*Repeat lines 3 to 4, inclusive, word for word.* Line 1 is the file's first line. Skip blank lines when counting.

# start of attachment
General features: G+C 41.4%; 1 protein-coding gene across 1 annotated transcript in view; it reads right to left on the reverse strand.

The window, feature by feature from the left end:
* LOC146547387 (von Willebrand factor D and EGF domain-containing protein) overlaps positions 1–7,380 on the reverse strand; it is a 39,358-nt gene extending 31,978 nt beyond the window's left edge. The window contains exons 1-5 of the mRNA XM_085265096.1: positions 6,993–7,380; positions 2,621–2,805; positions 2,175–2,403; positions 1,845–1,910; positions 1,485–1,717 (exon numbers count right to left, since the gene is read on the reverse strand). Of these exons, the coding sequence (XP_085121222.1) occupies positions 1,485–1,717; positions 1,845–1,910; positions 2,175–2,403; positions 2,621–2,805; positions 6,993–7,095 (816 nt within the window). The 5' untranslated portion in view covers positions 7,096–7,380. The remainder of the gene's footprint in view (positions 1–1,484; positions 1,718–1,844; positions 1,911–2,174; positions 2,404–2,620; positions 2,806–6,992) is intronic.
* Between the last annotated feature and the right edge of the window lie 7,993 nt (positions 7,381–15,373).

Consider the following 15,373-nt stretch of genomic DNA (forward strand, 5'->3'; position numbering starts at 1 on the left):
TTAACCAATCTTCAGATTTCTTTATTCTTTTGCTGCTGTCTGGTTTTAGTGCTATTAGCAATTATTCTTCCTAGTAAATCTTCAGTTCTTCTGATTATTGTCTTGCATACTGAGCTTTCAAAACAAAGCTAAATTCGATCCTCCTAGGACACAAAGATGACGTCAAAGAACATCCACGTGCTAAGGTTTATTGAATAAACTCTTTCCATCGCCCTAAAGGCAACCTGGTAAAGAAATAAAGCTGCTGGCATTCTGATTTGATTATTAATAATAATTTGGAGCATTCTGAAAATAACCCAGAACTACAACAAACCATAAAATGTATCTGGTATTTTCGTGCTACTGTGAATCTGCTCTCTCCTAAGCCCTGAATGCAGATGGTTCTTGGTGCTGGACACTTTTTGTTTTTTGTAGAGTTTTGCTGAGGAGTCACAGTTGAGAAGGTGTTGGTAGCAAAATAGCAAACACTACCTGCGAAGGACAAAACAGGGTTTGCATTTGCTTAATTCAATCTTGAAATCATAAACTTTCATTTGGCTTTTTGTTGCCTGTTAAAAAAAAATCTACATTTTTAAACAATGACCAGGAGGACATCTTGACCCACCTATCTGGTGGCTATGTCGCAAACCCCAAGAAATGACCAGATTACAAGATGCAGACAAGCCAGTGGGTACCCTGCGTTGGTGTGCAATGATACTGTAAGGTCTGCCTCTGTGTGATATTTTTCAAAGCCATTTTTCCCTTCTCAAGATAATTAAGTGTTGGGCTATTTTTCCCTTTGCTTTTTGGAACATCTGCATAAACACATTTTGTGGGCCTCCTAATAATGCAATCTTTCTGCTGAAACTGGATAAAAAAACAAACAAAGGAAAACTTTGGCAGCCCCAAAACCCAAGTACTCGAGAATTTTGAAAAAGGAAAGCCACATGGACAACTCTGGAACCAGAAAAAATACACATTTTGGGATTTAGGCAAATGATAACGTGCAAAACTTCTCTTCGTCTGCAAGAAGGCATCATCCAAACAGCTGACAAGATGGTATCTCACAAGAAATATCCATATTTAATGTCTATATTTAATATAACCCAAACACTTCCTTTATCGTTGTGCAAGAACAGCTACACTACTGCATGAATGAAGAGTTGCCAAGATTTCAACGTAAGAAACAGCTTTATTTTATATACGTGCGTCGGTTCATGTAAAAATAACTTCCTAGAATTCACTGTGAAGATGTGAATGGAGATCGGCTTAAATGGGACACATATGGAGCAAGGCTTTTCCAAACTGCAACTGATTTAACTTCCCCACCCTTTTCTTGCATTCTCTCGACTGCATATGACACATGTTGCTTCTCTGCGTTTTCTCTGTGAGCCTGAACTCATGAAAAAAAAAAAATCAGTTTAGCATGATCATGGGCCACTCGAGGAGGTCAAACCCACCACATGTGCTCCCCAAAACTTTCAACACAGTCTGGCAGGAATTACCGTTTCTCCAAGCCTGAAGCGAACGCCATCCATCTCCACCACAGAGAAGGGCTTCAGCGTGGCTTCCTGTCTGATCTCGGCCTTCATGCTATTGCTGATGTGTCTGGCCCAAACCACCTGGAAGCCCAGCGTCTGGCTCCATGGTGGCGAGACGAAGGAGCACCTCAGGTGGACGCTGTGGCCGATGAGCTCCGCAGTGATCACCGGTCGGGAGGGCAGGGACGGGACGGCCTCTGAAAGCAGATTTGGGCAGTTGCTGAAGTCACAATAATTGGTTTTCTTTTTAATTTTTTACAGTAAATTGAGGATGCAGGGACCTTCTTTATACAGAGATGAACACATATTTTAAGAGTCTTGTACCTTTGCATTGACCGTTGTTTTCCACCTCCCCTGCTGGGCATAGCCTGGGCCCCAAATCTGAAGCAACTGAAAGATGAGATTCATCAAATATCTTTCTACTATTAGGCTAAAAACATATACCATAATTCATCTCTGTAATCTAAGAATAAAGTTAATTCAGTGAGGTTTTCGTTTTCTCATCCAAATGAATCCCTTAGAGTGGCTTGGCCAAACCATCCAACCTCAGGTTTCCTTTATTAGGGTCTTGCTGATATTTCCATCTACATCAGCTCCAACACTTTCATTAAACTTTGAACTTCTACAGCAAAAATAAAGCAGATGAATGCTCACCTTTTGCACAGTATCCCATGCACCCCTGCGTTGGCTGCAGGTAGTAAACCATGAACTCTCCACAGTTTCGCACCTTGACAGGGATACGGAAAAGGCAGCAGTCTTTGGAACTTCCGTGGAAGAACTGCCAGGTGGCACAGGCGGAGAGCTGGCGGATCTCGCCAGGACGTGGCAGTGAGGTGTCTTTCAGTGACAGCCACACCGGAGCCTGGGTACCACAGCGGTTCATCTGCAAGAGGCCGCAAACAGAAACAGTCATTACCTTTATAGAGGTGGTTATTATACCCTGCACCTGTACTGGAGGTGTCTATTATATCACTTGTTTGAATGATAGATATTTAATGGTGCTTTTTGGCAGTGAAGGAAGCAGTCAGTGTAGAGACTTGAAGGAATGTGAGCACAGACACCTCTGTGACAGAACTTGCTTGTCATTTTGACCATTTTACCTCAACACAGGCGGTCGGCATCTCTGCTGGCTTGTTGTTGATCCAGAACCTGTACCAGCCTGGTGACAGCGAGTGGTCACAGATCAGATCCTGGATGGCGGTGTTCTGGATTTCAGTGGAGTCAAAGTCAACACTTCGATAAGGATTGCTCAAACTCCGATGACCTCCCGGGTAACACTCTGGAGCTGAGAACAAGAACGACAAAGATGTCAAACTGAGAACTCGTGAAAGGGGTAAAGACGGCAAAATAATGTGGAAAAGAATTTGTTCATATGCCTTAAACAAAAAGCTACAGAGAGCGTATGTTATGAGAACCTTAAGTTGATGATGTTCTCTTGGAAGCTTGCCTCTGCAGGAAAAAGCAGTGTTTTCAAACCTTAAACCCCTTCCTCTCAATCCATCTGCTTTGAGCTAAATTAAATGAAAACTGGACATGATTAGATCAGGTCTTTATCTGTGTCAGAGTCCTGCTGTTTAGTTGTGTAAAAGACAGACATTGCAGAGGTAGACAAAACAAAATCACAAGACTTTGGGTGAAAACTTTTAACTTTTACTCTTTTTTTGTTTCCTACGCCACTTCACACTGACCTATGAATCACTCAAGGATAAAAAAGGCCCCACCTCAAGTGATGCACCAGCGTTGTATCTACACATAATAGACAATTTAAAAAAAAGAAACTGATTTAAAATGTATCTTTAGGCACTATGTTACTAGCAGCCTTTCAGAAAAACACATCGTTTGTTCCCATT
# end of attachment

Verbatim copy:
* LOC146547387 (von Willebrand factor D and EGF domain-containing protein) overlaps positions 1–7,380 on the reverse strand; it is a 39,358-nt gene extending 31,978 nt beyond the window's left edge. The window contains exons 1-5 of the mRNA XM_085265096.1: positions 6,993–7,380; positions 2,621–2,805; positions 2,175–2,403; positions 1,845–1,910; positions 1,485–1,717 (exon numbers count right to left, since the gene is read on the reverse strand). Of these exons, the coding sequence (XP_085121222.1) occupies positions 1,485–1,717; positions 1,845–1,910; positions 2,175–2,403; positions 2,621–2,805; positions 6,993–7,095 (816 nt within the window). The 5' untranslated portion in view covers positions 7,096–7,380. The remainder of the gene's footprint in view (positions 1–1,484; positions 1,718–1,844; positions 1,911–2,174; positions 2,404–2,620; positions 2,806–6,992) is intronic.
* Between the last annotated feature and the right edge of the window lie 7,993 nt (positions 7,381–15,373).